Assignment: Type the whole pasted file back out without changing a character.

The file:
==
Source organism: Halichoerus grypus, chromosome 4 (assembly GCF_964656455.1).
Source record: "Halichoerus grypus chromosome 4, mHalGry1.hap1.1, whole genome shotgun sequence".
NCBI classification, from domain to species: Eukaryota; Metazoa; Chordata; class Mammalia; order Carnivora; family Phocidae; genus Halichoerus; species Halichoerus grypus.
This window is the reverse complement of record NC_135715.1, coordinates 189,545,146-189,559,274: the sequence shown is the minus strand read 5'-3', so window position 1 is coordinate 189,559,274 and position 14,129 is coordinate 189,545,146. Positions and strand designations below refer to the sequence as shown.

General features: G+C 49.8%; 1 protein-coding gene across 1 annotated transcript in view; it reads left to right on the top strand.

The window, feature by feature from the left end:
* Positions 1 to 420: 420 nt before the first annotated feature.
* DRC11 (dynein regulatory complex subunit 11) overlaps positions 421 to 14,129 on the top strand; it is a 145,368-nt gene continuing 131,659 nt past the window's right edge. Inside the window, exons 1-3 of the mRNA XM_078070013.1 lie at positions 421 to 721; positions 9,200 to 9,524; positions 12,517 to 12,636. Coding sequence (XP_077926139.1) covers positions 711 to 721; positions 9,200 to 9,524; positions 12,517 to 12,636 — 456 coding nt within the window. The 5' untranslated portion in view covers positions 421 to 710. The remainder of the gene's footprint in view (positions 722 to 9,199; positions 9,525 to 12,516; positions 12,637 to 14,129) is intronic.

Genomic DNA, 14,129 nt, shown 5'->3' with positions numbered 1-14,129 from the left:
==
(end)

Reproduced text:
Source organism: Halichoerus grypus, chromosome 4 (assembly GCF_964656455.1).
Source record: "Halichoerus grypus chromosome 4, mHalGry1.hap1.1, whole genome shotgun sequence".
NCBI classification, from domain to species: Eukaryota; Metazoa; Chordata; class Mammalia; order Carnivora; family Phocidae; genus Halichoerus; species Halichoerus grypus.
This window is the reverse complement of record NC_135715.1, coordinates 189,545,146-189,559,274: the sequence shown is the minus strand read 5'-3', so window position 1 is coordinate 189,559,274 and position 14,129 is coordinate 189,545,146. Positions and strand designations below refer to the sequence as shown.

General features: G+C 49.8%; 1 protein-coding gene across 1 annotated transcript in view; it reads left to right on the top strand.

The window, feature by feature from the left end:
* Positions 1 to 420: 420 nt before the first annotated feature.
* DRC11 (dynein regulatory complex subunit 11) overlaps positions 421 to 14,129 on the top strand; it is a 145,368-nt gene continuing 131,659 nt past the window's right edge. Inside the window, exons 1-3 of the mRNA XM_078070013.1 lie at positions 421 to 721; positions 9,200 to 9,524; positions 12,517 to 12,636. Coding sequence (XP_077926139.1) covers positions 711 to 721; positions 9,200 to 9,524; positions 12,517 to 12,636 — 456 coding nt within the window. The 5' untranslated portion in view covers positions 421 to 710. The remainder of the gene's footprint in view (positions 722 to 9,199; positions 9,525 to 12,516; positions 12,637 to 14,129) is intronic.

Genomic DNA, 14,129 nt, shown 5'->3' with positions numbered 1-14,129 from the left: